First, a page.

Intimacy will also surround tonight’s concert. With longtime pianist Gary Walters as her only bandmate, Newcomer will perform with the audience seated alongside her on the EKU Center’s stage. Finally, she finds additional intimacy in another striking but perhaps underappreciated aspect of A Permeable Life’s design – its cover art. The album jacket depicts a lone boatman floating on calm waters near shore while being approached by two non-threatening but decidedly non-aquatic creatures – giraffes.

“The designer’s name is Hugh Syme,” Newcomer said. “He has designed the last nine of my albums. I sent him the collection of songs, then we started talking about the image that would go along with the album. What he sent me… there was beauty to it, there was intimacy to it and there was also this sense of wonder and whimsy. When I opened it up to see it on my computer, I just said, ‘This is perfect.’”

Carrie Newcomer with Gary Walters perform at 7:30 pm tonight at the EKU Center for the Arts, 1 Hall Drive in Richmond. Tickets: $20. Call (859) 622-7469 or go to

the elder jorma

jorma kaukonen.

jorma kaukonen.

For over a half century, Jorma Kaukonen has mastered the art of acting one’s age.

As a roots music enthusiast in his early 20s, he absorbed the songs and fingerstyle guitar inspirations of the Rev. Gary Davis as the country awakened to a’60s folk boom.

When that generation plugged their music in as the decade progressed, Kaukonen joined in as co-founder of San Francisco’s cornerstone psychedelic band Jefferson Airplane and, eventually, its still-active blues-based offshoot, Hot Tuna.

In recent decades, though, the Rock and Roll Hall of Famer refocused on his initial folk and blues influences through more elemental lineups of Hot Tuna, his own expansive solo career and the guitar classes he oversees at his Fur Peace Ranch in Ohio.

Having turned 74 two days before Christmas, Kaukonen is openly embracing his elder musical persona with a new solo record called Ain’t in No Hurry. Due out Feb. 17, the album is a collection of new and old songs cut with new and old friends. But the end result is a musical portrait the guitarist views as being very up-to-the-minute.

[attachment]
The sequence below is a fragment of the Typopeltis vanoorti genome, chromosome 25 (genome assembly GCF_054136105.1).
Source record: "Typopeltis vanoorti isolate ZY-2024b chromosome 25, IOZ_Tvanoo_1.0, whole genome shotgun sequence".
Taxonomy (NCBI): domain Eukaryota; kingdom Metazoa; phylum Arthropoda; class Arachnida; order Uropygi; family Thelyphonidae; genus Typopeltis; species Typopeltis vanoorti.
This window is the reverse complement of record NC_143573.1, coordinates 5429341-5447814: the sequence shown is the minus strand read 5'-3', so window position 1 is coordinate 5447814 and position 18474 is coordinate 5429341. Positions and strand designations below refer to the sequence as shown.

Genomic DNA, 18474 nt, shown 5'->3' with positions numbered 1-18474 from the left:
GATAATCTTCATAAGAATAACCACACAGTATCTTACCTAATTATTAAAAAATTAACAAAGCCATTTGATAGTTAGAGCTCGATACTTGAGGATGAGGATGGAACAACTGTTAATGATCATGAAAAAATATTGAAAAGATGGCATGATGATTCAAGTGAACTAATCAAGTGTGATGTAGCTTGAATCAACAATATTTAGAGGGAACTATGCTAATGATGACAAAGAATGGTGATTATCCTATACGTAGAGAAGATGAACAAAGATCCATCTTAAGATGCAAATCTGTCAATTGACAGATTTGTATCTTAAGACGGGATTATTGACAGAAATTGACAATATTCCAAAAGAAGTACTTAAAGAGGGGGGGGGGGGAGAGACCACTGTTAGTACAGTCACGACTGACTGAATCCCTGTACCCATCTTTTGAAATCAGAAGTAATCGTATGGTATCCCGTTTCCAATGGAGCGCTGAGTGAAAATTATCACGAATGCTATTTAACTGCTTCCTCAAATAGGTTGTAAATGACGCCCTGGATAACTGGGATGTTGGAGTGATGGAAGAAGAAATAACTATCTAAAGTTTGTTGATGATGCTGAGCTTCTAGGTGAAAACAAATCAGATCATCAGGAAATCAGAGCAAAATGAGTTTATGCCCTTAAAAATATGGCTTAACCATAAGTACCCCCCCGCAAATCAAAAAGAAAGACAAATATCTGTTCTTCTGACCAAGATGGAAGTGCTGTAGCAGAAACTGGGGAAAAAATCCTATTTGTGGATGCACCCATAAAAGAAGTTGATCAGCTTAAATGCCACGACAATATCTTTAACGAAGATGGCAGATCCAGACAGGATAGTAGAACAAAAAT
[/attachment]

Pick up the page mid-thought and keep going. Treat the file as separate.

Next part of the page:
“Everything I do tends to be reflected in terms of what is going on, more or less, in my life and where I am at that moment,” said Kaukonen, who will perform for the first 2015 taping of the WoodSong Old Time Radio Hour on Monday. “So for me, this record is the project of a 74 year old guy.”

Ain’t in No Hurry was produced by Larry Campbell, guitarist and collaborator for such greats as Bob Dylan, Elvis Costello, Emmylou Harris, Levon Helm and many others, as well as a participant on many of Kaukonen’s most recent recordings.

“I’ve worked with Larry on a number of projects – both my solo records and with Hot Tuna as well as some stuff of his, too. Larry is a multi-instrumentalist, but he is also an adept and creative producer. As a producer, he goes inside the artist – in this case, me – and it’s like he’s known you all your artistic life. He doesn’t try to change you. He tries to make you sound like you. It’s like we’ve always been in a band together.”

Ain’t in No Hurry sports several new original songs that poetically hint at mortality (In My Dreams, Seasons in the Field) along with folk-blues staples that have been part of Kaukonen’s performance repertoire for as much as 50 years but are just now finding a place on one of his records (Nobody Knows You When You’re Down and Out).

The big surprise, though, is a reworking of a vintage Kaukonen tune, Bar Room Crystal Ball, that first appeared on the 1975 Hot Tuna album Yellow Fever. But unlike the heavy electric cast of the original version, the tune now takes on a lighter country air colored by Campbell’s pedel steel playing and Kaukonen’s scholarly fingerpicking. It also enlists help from Kaukonen’s longtime running buddy in Hot Tuna and Jefferson Airplane, bassist Jack Casady.

“A lot of people listen to our stuff, whether it was with Jefferson Airplane or Hot Tuna, and they tend to interpret things through an interesting filter,” Kaukonen said. “Sometimes they come up with meanings to lyrics I’ve written that just have me going, ‘What planet are these people from?’ And that’s not a criticism. I find, as an artist, if somebody likes your song, it doesn’t matter what they hear. As long as they like it, that’s okay. But Bar Room Crystal Ball was a very personal song done in a very bombastic way on Yellow Fever. As such, it was one song I always wanted to do so you could actually hear all the lyrics.

“You know, at some point, you just can’t avoid the phrase ‘at my age.’ Well, at my age, people ask me, ‘Do you ever think about retiring?’ And I always say, ‘So I can do what? Play the guitar more?’ The thing is I’m so fortunate that I’m still healthy enough to do this kind of stuff. The traveling isn’t fun. The glamour years of air travel are long gone. But whether it’s me and Jack or me with any of my buddies, when we hit the stage and start playing, it’s still as magical as it ever was.”

WoodSongs Old-Time Radio Hour featuring Jorma Kaukonen and Lowell “Banana” Levinger. 7 p.m. Jan. 12 at the Lyric Theatre, 300 East Third. Tickets: $10 public, $5 students. Call (859) 252-8888.